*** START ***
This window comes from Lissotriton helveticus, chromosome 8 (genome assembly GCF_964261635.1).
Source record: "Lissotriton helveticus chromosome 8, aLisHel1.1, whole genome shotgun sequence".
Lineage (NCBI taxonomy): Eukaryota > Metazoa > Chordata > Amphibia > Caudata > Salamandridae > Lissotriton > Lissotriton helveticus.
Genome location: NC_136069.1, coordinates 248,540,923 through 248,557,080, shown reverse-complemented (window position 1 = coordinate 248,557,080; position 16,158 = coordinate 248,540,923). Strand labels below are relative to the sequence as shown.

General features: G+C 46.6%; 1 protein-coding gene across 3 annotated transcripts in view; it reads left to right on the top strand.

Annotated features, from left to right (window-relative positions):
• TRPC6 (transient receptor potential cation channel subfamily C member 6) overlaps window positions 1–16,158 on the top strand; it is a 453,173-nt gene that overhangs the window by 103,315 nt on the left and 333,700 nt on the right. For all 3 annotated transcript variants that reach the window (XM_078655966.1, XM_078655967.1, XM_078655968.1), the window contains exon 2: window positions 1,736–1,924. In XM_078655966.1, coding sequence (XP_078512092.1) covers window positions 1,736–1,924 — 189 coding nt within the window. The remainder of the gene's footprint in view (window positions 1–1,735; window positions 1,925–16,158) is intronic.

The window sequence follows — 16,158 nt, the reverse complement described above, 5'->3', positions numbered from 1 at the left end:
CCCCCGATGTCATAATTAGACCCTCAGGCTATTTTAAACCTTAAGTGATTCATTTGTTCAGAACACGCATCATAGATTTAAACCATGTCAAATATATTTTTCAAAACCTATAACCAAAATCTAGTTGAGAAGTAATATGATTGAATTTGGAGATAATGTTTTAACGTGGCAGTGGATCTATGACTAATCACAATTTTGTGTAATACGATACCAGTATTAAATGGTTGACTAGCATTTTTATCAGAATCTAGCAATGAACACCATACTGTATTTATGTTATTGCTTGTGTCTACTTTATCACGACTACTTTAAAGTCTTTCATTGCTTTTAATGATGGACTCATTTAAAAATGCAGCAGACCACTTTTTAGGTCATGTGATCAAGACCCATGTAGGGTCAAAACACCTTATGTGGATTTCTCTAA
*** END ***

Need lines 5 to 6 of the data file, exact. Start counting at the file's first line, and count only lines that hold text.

General features: G+C 46.6%; 1 protein-coding gene across 3 annotated transcripts in view; it reads left to right on the top strand.

Annotated features, from left to right (window-relative positions):